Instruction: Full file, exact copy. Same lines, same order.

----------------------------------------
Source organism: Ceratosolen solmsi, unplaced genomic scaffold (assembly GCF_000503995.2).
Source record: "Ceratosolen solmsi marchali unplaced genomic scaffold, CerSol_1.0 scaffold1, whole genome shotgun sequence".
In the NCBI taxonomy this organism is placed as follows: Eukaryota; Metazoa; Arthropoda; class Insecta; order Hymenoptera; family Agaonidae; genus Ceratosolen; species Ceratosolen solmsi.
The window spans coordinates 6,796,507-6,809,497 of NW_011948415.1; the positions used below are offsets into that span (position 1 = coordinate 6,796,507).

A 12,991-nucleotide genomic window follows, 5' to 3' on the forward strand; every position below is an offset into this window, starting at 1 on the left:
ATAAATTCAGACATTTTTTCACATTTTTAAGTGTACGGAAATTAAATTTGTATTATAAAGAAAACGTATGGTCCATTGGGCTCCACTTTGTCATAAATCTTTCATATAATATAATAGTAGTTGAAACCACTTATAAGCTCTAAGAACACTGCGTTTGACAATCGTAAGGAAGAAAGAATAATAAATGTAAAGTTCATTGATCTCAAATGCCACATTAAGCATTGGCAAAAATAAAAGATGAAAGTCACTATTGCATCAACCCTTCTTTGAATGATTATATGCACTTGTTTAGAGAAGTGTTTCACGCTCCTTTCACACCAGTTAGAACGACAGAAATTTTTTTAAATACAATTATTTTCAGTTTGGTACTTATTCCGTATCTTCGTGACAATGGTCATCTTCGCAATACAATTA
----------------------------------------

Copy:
Source organism: Ceratosolen solmsi, unplaced genomic scaffold (assembly GCF_000503995.2).
Source record: "Ceratosolen solmsi marchali unplaced genomic scaffold, CerSol_1.0 scaffold1, whole genome shotgun sequence".
In the NCBI taxonomy this organism is placed as follows: Eukaryota; Metazoa; Arthropoda; class Insecta; order Hymenoptera; family Agaonidae; genus Ceratosolen; species Ceratosolen solmsi.
The window spans coordinates 6,796,507-6,809,497 of NW_011948415.1; the positions used below are offsets into that span (position 1 = coordinate 6,796,507).

A 12,991-nucleotide genomic window follows, 5' to 3' on the forward strand; every position below is an offset into this window, starting at 1 on the left:
ATAAATTCAGACATTTTTTCACATTTTTAAGTGTACGGAAATTAAATTTGTATTATAAAGAAAACGTATGGTCCATTGGGCTCCACTTTGTCATAAATCTTTCATATAATATAATAGTAGTTGAAACCACTTATAAGCTCTAAGAACACTGCGTTTGACAATCGTAAGGAAGAAAGAATAATAAATGTAAAGTTCATTGATCTCAAATGCCACATTAAGCATTGGCAAAAATAAAAGATGAAAGTCACTATTGCATCAACCCTTCTTTGAATGATTATATGCACTTGTTTAGAGAAGTGTTTCACGCTCCTTTCACACCAGTTAGAACGACAGAAATTTTTTTAAATACAATTATTTTCAGTTTGGTACTTATTCCGTATCTTCGTGACAATGGTCATCTTCGCAATACAATTA